• Maximum allowable working pressure (MAWP) or design pressure is the maximum pressure the heat exchanger and its components are designed to withstand. On a heat exchanger design/selection sheet, the design pressure indicates the highest pressure the system will reach during normal operation. It is typically the maximum normal operating pressure plus a design margin. This specification is particularly important for designing the thickness of the pressure retaining components in the heat exchanger system.
  • Maximum/minimum temperature or design temperature is the highest or lowest temperature or range of temperatures the heat exchanger will handle during normal operation. Often manufacturers will request both inlet and outlet temperatures for each side of the heat exchanger. Design temperature is defined by the process conditions of the application. It is typically the maximum normal operating temperature plus a design margin. Manufacturers build heat exchangers based on these temperatures. 

Materials of Construction

Heat exchanger materials (particularly those for the tubes or sheets in contact with the fluid) are a very important part of heat exchanger design and selection. Optimum material properties include high thermal conductivity for efficient heat transfer, high strength to withstand high operating pressures, high corrosion resistance to withstand corrosive fluids over time, and low cost. Common materials for heat exchangers include copper, brass, aluminum, and stainless steel.

  • Copper has the best heat transfer performance of all metals commonly used in heat exchangers, due to its high thermal conductivity. However, by itself copper has relatively poor corrosion resistance to more aggressive fluids. It is commonly used with water and many standard coolants.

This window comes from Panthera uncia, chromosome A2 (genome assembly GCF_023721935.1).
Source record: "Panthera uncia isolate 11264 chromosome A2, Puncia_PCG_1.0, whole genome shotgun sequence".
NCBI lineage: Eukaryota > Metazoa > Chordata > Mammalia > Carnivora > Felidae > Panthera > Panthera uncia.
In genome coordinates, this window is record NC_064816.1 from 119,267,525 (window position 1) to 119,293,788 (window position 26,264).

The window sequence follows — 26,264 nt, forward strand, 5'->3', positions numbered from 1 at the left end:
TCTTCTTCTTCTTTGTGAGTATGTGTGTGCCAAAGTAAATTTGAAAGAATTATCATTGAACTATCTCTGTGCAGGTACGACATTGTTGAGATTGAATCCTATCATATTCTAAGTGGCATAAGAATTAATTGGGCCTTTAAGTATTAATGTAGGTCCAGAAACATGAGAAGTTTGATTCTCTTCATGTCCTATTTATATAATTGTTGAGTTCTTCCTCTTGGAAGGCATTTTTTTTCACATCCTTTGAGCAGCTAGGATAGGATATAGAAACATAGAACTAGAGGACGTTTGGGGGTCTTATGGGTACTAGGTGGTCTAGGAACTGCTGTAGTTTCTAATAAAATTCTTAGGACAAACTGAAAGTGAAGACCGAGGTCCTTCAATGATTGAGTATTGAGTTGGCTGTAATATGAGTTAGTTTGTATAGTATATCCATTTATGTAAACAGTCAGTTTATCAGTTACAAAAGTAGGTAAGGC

• Brass, an alloy of copper and zinc, is stronger than copper while still retaining high thermal conductivity for efficient heat transfer. Brass still suffers from corrosion resistance, though not as much as pure copper. Brass alloys with higher amounts of zinc are more resilient, but at the cost of heat transfer performance.
  • Aluminum is a lightweight metal commonly used for heat transfer tubes because it has high heat transfer efficiency at a comparatvely low cost. Aluminum used in heat exchangers is commonly alloyed with bronze and nickel to increase its corrosion resistance. It is excellent for use with ethylene glycol/water solutions (EGW) and oils.
  • Stainless steel is an alloy of steel with excellent corrosion resistance. Compared to other heat exchanger metals, stainless steel has a lower heat transfer efficiency and is often more expensive. It is best suited for working with corrosive and aggressive heat transfer fluids such as deionized water.

Other material choices when dealing with highly corrosive fluids include nickel alloys and titanium alloys. 

 

Connections

Finally, it is essential that heat exchanger can be properly connected to the system it is being integrated into. Standard connection types include:

  • Flanges - protruding rims or collars that are bolted flush together to connect tubes or pipes.
  • Pipe threading - screw threaded ends sized based on national pipe thread (NPT), British standard pipe thread (BSPT), metric, or other standards.
  • Soldering - connecting pipe or tube ends using a filler metal (solder).

For more information on connection types, visit Pipe Fittings or Tube Fittings on GlobalSpec.

 

References

 

Heat Exchanger Selection Request - Alfa Laval (pdf)

 

Heat Exchanger Types and Selection - H&C Heat Transfer Solutions

 

The Fundamentals of Heat Exchangers - American Institute of Physics (pdf)

Read user Insights about Heat Exchangers